How do you establish a starting point that nobody else has access to?

    If A requests a key from B, then what's to stop C from seeing this key and sending it to A telling A that they are B when in fact they are C? Assume the goal to be private data between A and B while keeping it from C.

    I understand that the way Apple does this is by having people setup a private account, the account has a unique ID and the key is sent only to or from that ID. But what if you don't have an account with someone and want to send private data to them?

    If someone is sniffing copies of all communications, they would know the original key regardless of who gives the 1st key.
     
  9. SandboxGeneral Moderator

    SandboxGeneral

    Staff Member

    Joined:
    Sep 8, 2010
    Location:
    Orbiting a G-type Main Sequence Star
    #9
  10. dejo Moderator

    dejo

    Staff Member

    Joined:
    Sep 2, 2004
    Location:
    The Centennial State
    #10
    Seems to me it would just be easier to get a certificate and then transmit the JSON over HTTPS. But, I admit I probably know much less about encryption than I suspect you do, @chrono1081.
     
  11. chown33, Jul 17, 2015
    Last edited: Jul 17, 2015

    chown33 macrumors 604

    Joined:
    Aug 9, 2009
    #11
    Basically, what stops C ("Eve" the eavesdropper, by convention) from seeing the same key is public-key cryptography (PKC). A fundamental feature of PKC is that the keys are asymmetric. That is, something encrypted with the public key can only be decrypted using the private key. Data encrypted using only the public key can't be decrypted by the public key; the private key is required. This is the essential concept.

    Using PKC, Alice (A) sends Bob (B) her public key. Eve can see this. Bob now creates a random secret key (say, an AES key) to be used as the session key. After Alice receives this AES key, they'll both continue the conversation using AES crypto, not PKC.

    After creating a random secret key, Bob encrypts it using Alice's public key and sends it in a message to Alice. Eve can see the message, but can't decrypt it because Eve doesn't have the private key. Alice has the private key corresponding to her public key, so she can decrypt the message and use the secret session key to continue conversing with Bob. No one else has Alice's private key, so no one else can decrypt the initial key-exchange message.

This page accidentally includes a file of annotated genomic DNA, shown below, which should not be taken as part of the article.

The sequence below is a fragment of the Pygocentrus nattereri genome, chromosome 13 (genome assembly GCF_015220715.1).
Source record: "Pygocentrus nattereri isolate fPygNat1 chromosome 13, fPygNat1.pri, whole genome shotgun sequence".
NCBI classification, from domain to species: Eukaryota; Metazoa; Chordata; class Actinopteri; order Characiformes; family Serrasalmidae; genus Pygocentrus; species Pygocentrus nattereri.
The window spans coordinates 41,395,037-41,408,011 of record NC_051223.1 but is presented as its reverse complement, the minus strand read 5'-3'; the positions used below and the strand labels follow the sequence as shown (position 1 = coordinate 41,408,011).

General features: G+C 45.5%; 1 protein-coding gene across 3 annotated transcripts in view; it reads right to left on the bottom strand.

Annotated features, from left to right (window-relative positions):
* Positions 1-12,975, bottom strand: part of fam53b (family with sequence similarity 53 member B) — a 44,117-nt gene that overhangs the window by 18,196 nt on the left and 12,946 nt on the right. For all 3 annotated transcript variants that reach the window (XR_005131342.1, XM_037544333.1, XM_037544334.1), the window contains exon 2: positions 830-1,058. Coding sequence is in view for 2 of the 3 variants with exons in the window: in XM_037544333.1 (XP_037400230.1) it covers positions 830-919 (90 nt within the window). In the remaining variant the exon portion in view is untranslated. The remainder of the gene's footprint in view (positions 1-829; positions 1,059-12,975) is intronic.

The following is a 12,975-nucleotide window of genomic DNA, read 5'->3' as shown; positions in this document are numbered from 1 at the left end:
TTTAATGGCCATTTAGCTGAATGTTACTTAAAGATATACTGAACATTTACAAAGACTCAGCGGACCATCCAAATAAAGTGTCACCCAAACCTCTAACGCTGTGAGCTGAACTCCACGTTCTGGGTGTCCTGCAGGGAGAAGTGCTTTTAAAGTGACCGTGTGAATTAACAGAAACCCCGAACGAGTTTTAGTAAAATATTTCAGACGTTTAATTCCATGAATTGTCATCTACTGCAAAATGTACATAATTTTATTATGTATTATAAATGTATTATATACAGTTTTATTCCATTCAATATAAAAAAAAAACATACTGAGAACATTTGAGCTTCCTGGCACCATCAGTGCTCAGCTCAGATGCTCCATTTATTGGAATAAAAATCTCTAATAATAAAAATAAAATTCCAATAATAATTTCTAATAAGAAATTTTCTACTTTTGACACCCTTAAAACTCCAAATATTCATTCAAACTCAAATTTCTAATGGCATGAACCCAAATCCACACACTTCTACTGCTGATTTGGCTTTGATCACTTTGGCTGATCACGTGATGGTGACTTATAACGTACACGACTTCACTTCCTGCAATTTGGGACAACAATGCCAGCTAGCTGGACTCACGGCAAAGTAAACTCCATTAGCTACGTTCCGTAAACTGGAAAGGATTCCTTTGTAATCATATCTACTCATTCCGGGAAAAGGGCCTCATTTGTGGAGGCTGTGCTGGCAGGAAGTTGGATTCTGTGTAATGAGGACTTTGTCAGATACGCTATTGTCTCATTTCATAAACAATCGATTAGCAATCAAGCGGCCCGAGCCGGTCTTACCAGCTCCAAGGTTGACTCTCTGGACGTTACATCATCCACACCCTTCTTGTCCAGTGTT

After a session key is established, the PKC keys need play no further role. Their essential purpose is in performing the initial session key exchange.

    If both Alice and Bob need to start with a shared secret key, then that's conventional secret-key crypto. It's not public-key crypto.

    Also see:
    https://en.wikipedia.org/wiki/Diffie–Hellman_key_exchange
     
  12. 1458279 Suspended

    1458279

    Joined:
    May 1, 2010
    Location:
    California
    #12
    Ok, now I get it. It's harder to follow the words, but I found a video that makes it clear:


    However, it seems that Eve could lie and say she's Bob. How would you know Bob is Bob. This must be why you have to have an account in order to start this. The process starts by going back to the owner of the account and unless you've hacked the account, you can't break the process.
     
  13. chown33 macrumors 604

    Joined:
    Aug 9, 2009
    #13
    That's a different problem. It's called authentication.

    The specific attack (Eve impersonating Bob) is a simplified case of a set of attacks usually called "Man in the Middle" attacks (there's a Wikipedia article on it). All of the attacks involve the question of how Alice knows who she's really communicating with. Impersonation and MITM are essentially the same from the viewpoint of any one side. They differ only in the extent of what happens on the "far" side, away from Alice or Bob. MITM would an impersonator to both Alice and Bob in their conversation (i.e. bilateral impersonation).

    PKC solves the authentication problem by having Certificate Authorities (CAs) trusted by all parties in a conversation, or a "web of trust" where principals represented by public-key certificates vouch for the authenticity of others.

    https://en.wikipedia.org/wiki/Web_of_trust
    https://en.wikipedia.org/wiki/Certificate_authority

    Again, all of this is fundamental public-key infrastructure (PKI), and you should refer to a book or other reference for a detailed explanation. It will be far simpler and less likely for errors to appear if you use a known good (i.e. trustworthy) reference rather than Q&A's here.
     
  14. 1458279 Suspended

    1458279

    Joined:
    May 1, 2010
    Location:
    California
    #14
    You're right, yet another complex topic to study :D I've always been interested, but never dug into it much.
     
  15. chrono1081 thread starter macrumors 604

    chrono1081

    Joined:
    Jan 26, 2008
    Location:
    Isla Nublar
    #15
    I doubt that! I've seen your posts, you know what your talking about.


    Also a big thanks to everyone who responded.

    Apple also responded on their forums and said that it would be bitter to have a server with security tools like OpenSSL generate a certificate that contains its public key and have my app grab that key, use it to encrypt data and send it back to the web service. The trick is convincing my workplace to do it this way.

    From researching, Google and Microsoft suggest the exact same thing for encryption on mobile devices so it appears to be the industry standard way of doing things.
     
  16. 1458279 Suspended

    1458279

    Joined:
    May 1, 2010
    Location:
    California
    #16
    Just curious about all the data hacks going on... Was the hacked data not encrypted when it's stored on their servers? In other words, if each persons data is stored encrypted with a unique key, the data wouldn't have been readable without the key.

    So is all this data hacking successful because companies aren't storing the data in an encrypted form? Or maybe it's because the keys are stored on the same servers and the keys aren't encrypted.
     

Share This Page